One Hundred Years of Solitude by Gabriel Garcia Marquez  is an epic that tells the story of six generations. It is a kaleidoscopic novel that blends myth and philosophy, history and magic, humour and grief so seamlessly that it defies classification. Literary critics have given the label of ‘magical realism’ to Marquez’s style. His books lie beyond any facile label, however.
It is difficult to interpret Marquez’s novels for the same reason. Layers of meaning emerge as we read them. The more you read, the profounder the meanings appear. Profoundly complex.
One Hundred Years of Solitude transcends any simple interpretations. This post looks at just one character: Colonel Aureliano Buendia. The novel begins with him and ends with him, so to say. “Many years later, as he faced the firing squad, Colonel Aureliano Buendia was to remember that distant afternoon when his father took him to discover ice.” That is the opening sentence of the novel. Towards the end of the novel, the parish priest of Macondo – the place discovered and developed by the Buendias – says that “there used to be a street here with that name (Colonel Aureliano Buendia) and in those days people had the custom of naming their children after streets.”
Colonel Aureliano is one of the protagonists of this epic. Yet he ends up without even a public remembrance. He is not even a memory, let alone part of history.
What is human life but a tale told by an idiot full of sound and fury but signifying nothing? Marquez reminds us of that Shakespearean wisdom again and again. Colonel Aureliano is the best example for that, perhaps.
The Colonel was a Liberal rebel who led no less than 32 armed uprisings against the Conservative government and lost each one of them. He was such a national hero that women came to have sex with him in order to bear his son. Thus he begot 18 sons all of whom were named Aureliano in his honour. Yet this man would die alone without offspring of his own. Without even being remembered by anyone. A sad, mad end leaning against the same chestnut tree to which his insane father was tied in the last many years of his life. This man who survived 14 attempts on his life by rivals, 73 ambushes, and a firing-squad, dies an ignoble death. He was already forgotten by the people even before his death. No wonder, his every existence is in doubt a few decades later. “There used to be a street here by that name…”!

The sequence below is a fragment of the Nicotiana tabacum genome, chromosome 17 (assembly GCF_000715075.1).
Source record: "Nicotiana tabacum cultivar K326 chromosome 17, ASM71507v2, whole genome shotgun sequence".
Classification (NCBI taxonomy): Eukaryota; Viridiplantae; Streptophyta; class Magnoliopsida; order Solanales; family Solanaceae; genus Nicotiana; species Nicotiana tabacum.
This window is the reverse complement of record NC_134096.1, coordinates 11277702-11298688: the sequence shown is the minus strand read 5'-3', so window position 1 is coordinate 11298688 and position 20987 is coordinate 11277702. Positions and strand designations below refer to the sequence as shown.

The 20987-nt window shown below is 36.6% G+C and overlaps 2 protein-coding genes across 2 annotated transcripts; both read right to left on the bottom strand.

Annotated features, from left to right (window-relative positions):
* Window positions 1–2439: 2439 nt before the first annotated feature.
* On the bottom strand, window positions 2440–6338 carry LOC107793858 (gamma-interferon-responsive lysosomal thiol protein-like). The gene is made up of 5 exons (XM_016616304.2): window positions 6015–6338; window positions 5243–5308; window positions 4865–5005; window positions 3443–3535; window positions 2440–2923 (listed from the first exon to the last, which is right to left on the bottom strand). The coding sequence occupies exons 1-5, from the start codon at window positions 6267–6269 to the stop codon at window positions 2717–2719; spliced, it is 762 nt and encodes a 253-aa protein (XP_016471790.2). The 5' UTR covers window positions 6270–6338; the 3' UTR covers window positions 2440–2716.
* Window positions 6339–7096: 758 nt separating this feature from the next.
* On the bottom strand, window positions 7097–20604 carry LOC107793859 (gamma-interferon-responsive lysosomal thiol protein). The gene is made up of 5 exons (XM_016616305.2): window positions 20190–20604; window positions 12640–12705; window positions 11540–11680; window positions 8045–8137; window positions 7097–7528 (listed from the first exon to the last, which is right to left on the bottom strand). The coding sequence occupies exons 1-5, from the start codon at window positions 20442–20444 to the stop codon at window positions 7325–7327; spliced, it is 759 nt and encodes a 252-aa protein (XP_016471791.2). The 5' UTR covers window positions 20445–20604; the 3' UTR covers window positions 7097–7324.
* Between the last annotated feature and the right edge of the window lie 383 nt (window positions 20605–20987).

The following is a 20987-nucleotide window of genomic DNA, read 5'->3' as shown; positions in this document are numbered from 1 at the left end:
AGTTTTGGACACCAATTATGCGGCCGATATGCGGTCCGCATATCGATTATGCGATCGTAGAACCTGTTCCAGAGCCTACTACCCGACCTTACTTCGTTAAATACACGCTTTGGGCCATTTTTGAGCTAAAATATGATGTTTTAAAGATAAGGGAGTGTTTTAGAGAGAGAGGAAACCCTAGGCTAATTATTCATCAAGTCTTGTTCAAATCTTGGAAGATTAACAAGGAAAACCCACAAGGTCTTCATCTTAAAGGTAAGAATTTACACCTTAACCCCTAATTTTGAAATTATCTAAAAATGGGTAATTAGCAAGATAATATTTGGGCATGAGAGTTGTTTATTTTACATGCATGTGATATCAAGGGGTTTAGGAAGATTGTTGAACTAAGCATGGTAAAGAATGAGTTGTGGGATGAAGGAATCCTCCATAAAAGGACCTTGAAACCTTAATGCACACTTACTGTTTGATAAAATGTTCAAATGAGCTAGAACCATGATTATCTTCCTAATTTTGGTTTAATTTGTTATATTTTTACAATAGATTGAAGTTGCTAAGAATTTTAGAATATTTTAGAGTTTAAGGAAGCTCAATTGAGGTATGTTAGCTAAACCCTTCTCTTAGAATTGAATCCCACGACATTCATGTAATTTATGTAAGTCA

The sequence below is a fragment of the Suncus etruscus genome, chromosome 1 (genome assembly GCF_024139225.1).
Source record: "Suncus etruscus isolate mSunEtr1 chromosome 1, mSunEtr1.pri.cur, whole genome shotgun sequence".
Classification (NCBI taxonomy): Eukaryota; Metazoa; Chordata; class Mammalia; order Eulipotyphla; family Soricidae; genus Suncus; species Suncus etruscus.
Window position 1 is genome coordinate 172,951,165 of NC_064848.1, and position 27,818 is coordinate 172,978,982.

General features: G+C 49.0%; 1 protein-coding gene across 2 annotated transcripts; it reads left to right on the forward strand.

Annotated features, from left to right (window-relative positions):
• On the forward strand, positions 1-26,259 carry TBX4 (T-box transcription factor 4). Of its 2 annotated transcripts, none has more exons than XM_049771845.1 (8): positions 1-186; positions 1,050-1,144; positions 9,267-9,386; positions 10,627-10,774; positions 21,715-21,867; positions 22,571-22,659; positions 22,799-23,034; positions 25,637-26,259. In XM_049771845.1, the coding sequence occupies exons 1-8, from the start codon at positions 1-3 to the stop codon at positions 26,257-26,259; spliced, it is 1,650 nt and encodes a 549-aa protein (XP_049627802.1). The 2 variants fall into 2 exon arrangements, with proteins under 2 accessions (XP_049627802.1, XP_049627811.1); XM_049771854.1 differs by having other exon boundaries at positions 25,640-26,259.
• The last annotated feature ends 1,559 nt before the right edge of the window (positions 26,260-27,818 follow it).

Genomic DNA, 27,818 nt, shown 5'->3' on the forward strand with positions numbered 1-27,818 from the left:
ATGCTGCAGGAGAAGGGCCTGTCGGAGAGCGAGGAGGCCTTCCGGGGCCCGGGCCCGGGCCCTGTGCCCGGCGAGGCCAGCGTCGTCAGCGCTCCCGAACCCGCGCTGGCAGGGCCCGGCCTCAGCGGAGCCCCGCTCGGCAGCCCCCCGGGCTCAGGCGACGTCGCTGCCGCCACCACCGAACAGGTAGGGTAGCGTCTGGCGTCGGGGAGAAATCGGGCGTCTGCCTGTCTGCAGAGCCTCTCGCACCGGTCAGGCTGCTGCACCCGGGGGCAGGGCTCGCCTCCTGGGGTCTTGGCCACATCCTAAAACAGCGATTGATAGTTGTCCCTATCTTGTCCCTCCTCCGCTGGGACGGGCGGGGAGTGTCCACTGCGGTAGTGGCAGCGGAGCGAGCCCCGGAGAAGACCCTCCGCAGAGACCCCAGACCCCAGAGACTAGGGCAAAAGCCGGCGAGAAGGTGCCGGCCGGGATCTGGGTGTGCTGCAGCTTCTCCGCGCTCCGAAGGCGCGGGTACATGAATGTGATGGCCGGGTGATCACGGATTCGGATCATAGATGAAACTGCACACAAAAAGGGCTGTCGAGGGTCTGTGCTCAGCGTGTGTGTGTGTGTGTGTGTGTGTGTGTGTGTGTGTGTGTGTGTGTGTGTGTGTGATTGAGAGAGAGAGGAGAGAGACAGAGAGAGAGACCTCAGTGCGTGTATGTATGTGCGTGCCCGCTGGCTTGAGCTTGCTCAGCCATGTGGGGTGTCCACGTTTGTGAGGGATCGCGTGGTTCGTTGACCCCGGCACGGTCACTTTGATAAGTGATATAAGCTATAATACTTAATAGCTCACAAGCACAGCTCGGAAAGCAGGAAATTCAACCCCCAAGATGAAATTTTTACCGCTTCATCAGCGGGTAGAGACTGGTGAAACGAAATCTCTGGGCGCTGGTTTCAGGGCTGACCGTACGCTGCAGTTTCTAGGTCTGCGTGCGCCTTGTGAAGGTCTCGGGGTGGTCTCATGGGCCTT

That is what human life is. A walking shadow, a poor player that struts and frets his hour upon the stage and then is heard no more. Sound and fury that lead to nothing in the end. Lead to degeneration, in fact.
“The world must be all fucked up,” says one of the minor characters of the novel, towards the end, “when men travel first class and literature goes as freight.” Macondo’s history of one hundred years shows that evil is an integral part of human life. Macondo is paradisaical when it is founded by Jose Arcadio Buendia, Colonel Aureliano’s father. Like every paradise, Macondo is destined to lose its pristine innocence sooner than later.
Politics enters Macondo from outside like a plague. Plague too enters from outside, in fact. Religion too. Politics destroys the pristineness of the place altogether. Religion is no less degenerative. Look at what Father Petronio does to Jose Arcadio Segundo, Colonel Aureliano’s brother’s grandson. As a boy he goes to a priest for his first confession and the priest questions him whether he has committed any sexual act with any animal. “There are some corrupt Christians who do their business with female donkeys,” says Father Petronio whom the boy approaches for more information. The boy becomes more curious and the old, sickly priest is finally forced to say, “I go Tuesday nights. If you promise not to tell anyone I’ll take you next Tuesday.” Thus the boy is initiated to sex with a donkey by none less than a priest of the Church and the boy soon becomes addicted to it.
It is indeed a fucked-up world. The Conservative government proves to be a bunch of hypocrites who preach one thing and do the opposite. They can take away your kitchen tools and then arrest you for keeping deadly weapons to fight in the civil war against the government.
But a rebellion doesn’t solve anything. The world is doomed to be evil. There’s no escape. No redemption. History is not progressive. It is cyclical. It is a vicious cycle. The sound and fury are real. They are the only reality perhaps.
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